Question 1: If HOLLYWOOD called you tomorrow and said, “Hello, is this Jeff Beam? Mr. Beam, we are making a movie adaptation of your favorite book and we’d like you to do the soundtrack,” what book would they be making into a movie, and what five songs would you put on the soundtrack?
The movie is never as good as the book, but I think it'd be cool if Kurt Vonnegut's Cat's Cradle was made into a mid-70's Stanley Kubrick kind of film. 5 songs for the soundtrack:
Station to Station by David Bowie
Gun Has no Trigger by Dirty Projectors
Capture the Flag by Broken Social Scene
All We Have Is Now by The Flaming Lips
It's The End of the World As We Know It by R.E.M.
Question 2: Congratulations, you’re the new parade director for the City of Portland! What new parade are you planning and who are the Grand Marshalls?
Ethan Strimling owed me one, so I'm glad he followed through and made me Parade Director. First of all, we're bringing back ticker tape. That's step #1. There's a big list of parade honorees that we have to get through - Stephen King, George Mitchell, Joshua Chamberlain, Rob Caldwell, Joe Bornstein, Howie Day, Slugger the Sea Dog, Ray Lamontagne, Johnny Fountain ... Jaw Gems are the Grand Marshalls for every parade.
Question 3: How come you never call anymore?
I don't call but I snapchat alllll the time. (no I don't). Actually, I now communicate exclusively with smoke signals. This text was all transcribed from smoke. There's an app for that.
Question 4: We have short attention spans, we the music consuming public - what one song would you tell us to listen to on your new album “Is Believed to Have Been,” if we only had time for one, and why? Where can we listen to that song?
A co-worker of mine said to me the other day "Who makes albums anymore?" He was half-kidding, but half-not kidding. It's up to artists to stand firm against new trends that follow consumerist principles rather than musical ones. Everyone listens to music for different reasons, but I personally love a collection of songs. It paints a more complete picture of where the artist is at rather than hearing one song and moving on to something else. That said, our current state of instant gratification and chronic ADHD is very real and a bit understandable. A lot more goes on in a day than say, 20 years ago. A lot more distractions, too. So it's probably a bit unrealistic to think that someone will have the time and patience to listen to my whole album. So, if I had to pick one song for someone to hear, I'd choose "Clairvoyance". It's one of my favorite songs that I've written. I think it balances being catchy with also being musically interesting. Lyrically, it's as close to a mission statement as I've ever put down. And, Sam Peisner, great longtime friend & the bassist in my band, worked extremely hard on an animated music video for the song. It's just as worthy of your time if you muted my song while it played - reminiscent of Monty Python, early Of Montreal videos ... very psychedelic, mysterious. You can hear "Clairvoyance" at jeffbeammusic.com, and you can check out the music video below:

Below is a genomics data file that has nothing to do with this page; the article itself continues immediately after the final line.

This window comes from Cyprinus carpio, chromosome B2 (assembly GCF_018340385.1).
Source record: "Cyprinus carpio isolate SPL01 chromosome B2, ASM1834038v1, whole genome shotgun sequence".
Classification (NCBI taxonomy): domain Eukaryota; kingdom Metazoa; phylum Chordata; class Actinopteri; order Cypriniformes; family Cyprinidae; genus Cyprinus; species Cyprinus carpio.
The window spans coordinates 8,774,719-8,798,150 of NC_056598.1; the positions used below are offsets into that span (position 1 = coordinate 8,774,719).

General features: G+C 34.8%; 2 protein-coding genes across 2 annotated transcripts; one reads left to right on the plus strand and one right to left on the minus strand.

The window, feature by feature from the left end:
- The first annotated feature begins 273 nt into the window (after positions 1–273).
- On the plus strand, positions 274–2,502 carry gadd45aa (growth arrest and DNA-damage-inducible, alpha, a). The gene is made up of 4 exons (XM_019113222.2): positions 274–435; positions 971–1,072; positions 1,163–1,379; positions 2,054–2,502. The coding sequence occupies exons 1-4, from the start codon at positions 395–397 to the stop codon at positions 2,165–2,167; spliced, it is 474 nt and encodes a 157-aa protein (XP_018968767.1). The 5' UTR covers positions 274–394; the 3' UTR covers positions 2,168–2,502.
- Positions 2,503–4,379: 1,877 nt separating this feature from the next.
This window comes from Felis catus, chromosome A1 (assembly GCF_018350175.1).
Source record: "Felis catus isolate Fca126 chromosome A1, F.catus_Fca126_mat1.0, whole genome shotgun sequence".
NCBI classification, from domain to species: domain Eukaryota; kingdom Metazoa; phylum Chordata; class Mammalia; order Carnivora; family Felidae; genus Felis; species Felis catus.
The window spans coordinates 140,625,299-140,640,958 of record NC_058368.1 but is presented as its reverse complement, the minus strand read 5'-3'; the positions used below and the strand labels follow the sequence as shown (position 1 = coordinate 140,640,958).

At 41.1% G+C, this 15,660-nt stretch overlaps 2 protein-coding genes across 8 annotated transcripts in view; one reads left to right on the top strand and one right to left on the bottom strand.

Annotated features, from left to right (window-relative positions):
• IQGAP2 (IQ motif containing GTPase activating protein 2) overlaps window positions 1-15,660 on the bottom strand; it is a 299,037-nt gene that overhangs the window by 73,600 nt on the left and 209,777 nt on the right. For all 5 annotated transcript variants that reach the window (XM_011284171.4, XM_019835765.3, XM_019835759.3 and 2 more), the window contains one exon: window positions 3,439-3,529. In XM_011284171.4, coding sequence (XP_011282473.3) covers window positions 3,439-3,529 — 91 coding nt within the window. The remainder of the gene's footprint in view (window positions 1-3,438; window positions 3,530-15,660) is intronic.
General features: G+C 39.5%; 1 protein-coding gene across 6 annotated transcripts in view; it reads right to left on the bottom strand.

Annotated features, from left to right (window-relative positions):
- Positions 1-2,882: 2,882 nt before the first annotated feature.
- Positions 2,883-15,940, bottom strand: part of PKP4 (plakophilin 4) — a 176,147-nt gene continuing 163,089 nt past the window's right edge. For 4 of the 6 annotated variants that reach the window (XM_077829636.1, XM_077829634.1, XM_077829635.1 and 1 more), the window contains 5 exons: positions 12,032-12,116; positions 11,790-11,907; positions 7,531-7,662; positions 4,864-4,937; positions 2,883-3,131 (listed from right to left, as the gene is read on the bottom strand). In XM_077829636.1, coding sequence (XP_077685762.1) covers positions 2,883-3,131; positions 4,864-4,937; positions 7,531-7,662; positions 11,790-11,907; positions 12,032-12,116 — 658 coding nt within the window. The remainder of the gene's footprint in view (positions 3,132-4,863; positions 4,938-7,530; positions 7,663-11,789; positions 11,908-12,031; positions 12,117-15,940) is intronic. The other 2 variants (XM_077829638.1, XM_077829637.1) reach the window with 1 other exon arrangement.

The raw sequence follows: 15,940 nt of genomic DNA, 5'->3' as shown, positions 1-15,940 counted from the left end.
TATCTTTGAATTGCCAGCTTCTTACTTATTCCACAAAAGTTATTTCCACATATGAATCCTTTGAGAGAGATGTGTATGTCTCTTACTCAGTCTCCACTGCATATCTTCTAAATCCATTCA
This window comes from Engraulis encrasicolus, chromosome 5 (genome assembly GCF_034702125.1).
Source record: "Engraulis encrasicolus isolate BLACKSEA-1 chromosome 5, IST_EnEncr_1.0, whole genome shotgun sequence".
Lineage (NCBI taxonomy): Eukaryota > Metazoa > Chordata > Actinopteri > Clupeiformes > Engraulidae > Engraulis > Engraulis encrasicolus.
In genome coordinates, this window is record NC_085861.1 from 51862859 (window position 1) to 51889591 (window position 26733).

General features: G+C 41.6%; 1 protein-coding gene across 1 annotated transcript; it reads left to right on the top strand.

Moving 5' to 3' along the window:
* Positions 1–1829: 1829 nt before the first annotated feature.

Question 5: You told me that you think that “Is Believed to Have Been” is your best album yet. What are the things you’ve learned about making albums over the past 8 years that you’d tell someone who is making an album for the first time? What tweaks would you make on your previous records if you could turn back time, Cher style?
Actually, I wouldn't change a thing. I think it's all part of the learning process and the creative growing process. To me, my first record is filled with cringeworthy stuff, from the lyrics to the tightness of the performance, but I'm still proud of most of the music. There's no way I'd be able to make Is Believed To Have Been if it were my first record, so I'm thankful for the ability to gain perspective and improve each time I take a stab at making a record.
One of the best lessons I've learned about making a record is about perspective. It's a blessing to be able to record something, put it down for a while, and come back to it later with fresh ears (and maybe a new mindset). This record took about 3 years from start to finish, so I had plenty of time to reexamine things along the way. Someday, I think I'd like to start and finish a record within a week, but that's not what happened here. Editing and re-editing was absolutely essential. I recently listened to the first draft of the album and compared it to the final draft, and there's a world of difference.
Also, it's wise to reflect on "mistakes" when they happen and to not assume they're bad; this is how spontaneous moments occur within the somewhat controlled environment of the recording studio.
My mantra when it comes to making albums is that it needs to be something special, something that maybe can't be completely replicated in concert. The album is dying, so it needs to present something unique. I think albums get stale when they're just a recording of exactly what a band sounds like live. If I want to hear that, I'll hear a live recording or better yet, go see the band in person. With me playing all the instruments on the album, what I've made with my records is a one-time performance that would be impossible to completely recreate. My live band (Christopher Sweet, Kate Beever, Sam Peisner, Scott Nebel) are some of the best musicians in town, and while we strive to sound like the recording, it's going to naturally sound a little different, and that difference defines who we are as a band. But the album is its own entity, its own little world.